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Negotiation - part2

In business as in life, you do not get what you deserve you get what you negotiate.

The term negotiation refers to a strategic discussion intended to resolve an issue in a way that both parties find acceptable. Negotiations involve give and take, which means one or both parties will usually need to make some concessions. Negotiations can take place between buyers and sellers, employers and employees, two or more governments and other parties.




Negotiations involve two or more parties who come together to reach some end goal that is agreeable to all those involved. One party will put its position forward, while the other will either accept the conditions presented or counter with its own position. The process continues until both parties agree to a resolution or negotiations break off without one.

Experienced negotiators will often try to learn as much as possible about the other party’s position before a negotiation begins, including what the strengths and weaknesses of that position are, how to prepare to defend their positions and any counter arguments the other party will likely make.

The length of time it takes for negotiations to conclude depends on the circumstances. Negotiation can take as little as a few minutes or in more complex cases, much longer.

Negotiating can take place between individuals, businesses, governments and in any other situation where two parties have competing interests.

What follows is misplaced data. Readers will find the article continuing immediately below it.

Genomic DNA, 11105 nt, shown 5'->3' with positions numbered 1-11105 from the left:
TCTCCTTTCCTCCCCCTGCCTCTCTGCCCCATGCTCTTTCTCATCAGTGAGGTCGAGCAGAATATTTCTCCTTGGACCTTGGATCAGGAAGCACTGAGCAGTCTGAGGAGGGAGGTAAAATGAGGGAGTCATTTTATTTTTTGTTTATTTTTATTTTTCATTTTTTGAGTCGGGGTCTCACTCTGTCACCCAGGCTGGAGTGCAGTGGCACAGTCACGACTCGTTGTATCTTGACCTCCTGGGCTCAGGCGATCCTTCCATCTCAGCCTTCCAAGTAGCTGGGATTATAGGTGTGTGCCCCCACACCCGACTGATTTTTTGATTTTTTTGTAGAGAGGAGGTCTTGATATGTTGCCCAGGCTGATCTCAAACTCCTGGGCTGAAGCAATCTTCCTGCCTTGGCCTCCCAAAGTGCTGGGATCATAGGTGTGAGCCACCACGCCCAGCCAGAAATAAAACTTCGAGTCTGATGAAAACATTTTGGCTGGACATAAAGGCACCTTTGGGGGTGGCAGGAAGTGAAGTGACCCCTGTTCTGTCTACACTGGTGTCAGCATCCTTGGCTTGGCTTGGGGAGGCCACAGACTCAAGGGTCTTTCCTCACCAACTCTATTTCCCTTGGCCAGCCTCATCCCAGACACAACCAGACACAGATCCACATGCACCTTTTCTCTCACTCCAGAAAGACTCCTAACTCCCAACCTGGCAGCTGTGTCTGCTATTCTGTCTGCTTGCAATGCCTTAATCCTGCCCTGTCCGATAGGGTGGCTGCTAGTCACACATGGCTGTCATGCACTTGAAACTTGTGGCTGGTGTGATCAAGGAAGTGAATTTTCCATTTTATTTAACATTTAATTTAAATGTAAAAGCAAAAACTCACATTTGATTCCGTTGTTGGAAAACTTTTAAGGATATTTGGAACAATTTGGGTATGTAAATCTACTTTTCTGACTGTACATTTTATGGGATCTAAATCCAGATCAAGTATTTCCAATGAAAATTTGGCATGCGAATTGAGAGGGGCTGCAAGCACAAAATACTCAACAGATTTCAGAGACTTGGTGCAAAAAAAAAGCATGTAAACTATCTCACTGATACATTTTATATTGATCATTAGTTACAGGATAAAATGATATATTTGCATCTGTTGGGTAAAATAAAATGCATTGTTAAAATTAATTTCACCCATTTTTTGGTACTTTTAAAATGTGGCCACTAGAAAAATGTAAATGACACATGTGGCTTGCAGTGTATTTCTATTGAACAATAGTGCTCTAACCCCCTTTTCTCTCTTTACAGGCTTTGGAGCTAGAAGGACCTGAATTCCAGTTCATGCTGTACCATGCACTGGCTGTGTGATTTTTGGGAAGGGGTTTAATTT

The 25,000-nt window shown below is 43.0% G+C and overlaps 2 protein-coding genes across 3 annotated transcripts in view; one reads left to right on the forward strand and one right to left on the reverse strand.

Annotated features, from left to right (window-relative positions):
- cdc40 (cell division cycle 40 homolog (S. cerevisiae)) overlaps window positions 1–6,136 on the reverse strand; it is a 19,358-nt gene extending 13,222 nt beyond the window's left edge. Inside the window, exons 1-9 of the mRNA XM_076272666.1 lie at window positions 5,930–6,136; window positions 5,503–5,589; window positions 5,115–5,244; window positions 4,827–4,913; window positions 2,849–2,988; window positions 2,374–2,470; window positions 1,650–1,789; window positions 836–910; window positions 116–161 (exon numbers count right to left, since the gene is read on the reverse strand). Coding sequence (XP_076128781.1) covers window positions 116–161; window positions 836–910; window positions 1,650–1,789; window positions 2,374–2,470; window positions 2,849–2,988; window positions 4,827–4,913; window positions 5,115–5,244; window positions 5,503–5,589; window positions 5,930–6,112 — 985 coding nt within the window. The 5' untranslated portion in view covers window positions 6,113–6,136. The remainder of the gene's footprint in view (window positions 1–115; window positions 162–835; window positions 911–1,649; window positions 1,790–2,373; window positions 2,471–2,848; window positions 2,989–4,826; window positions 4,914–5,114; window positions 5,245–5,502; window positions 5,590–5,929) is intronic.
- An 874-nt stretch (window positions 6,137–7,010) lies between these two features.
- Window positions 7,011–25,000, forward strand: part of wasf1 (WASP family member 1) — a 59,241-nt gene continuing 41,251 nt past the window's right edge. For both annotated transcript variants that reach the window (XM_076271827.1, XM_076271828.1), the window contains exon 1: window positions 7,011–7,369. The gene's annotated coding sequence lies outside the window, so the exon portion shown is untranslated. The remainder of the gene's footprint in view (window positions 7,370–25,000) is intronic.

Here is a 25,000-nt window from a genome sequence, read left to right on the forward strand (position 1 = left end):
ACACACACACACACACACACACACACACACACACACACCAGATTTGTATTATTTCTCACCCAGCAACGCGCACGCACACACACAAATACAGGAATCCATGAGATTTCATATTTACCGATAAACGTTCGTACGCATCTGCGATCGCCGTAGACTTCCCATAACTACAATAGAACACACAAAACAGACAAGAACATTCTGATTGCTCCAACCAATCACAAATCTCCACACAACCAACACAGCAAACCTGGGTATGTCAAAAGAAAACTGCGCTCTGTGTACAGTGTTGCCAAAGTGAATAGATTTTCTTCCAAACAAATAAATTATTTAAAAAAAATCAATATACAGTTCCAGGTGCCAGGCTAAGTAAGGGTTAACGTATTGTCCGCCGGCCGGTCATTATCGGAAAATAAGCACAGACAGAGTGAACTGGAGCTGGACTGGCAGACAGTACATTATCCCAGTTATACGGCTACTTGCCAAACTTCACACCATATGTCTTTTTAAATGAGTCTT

Some people may be born negotiators, but many of us are not. Here are few tips that can help.

Justify you position. Do not just walk into negotiations without being able to back up your position. Bring information to show that you have done your research and you are committed to reaching a deal.

Put yourself in their shoes. Remember that the other side has things it wants out of the deal, too. What can you offer that will help them reach their goal without giving away more than you want to or can afford to?

Keep your emotions in check. It is easy to get caught up in the moment and be swayed by your personal feelings, especially ones like anger and frustration. But do not let your emotions cause you to lose sight of your goal.

Know when to walk away. Before you begin the negotiation process, it is a good idea to know what you will accept as a bare minimum and when you would rather walk away from the table than continue to bargain. There is no use trying to reach a deal if both sides are hopelessly dug in. Even if you do not want to end negotiations entirely, pausing them can give everyone involved a chance to regroup and possibly return to the table with a fresh perspective.

Some of the key skills of a good negotiator are the ability to listen, to think under pressure, to clearly articulate their point of view and to be willing to compromise within reason.

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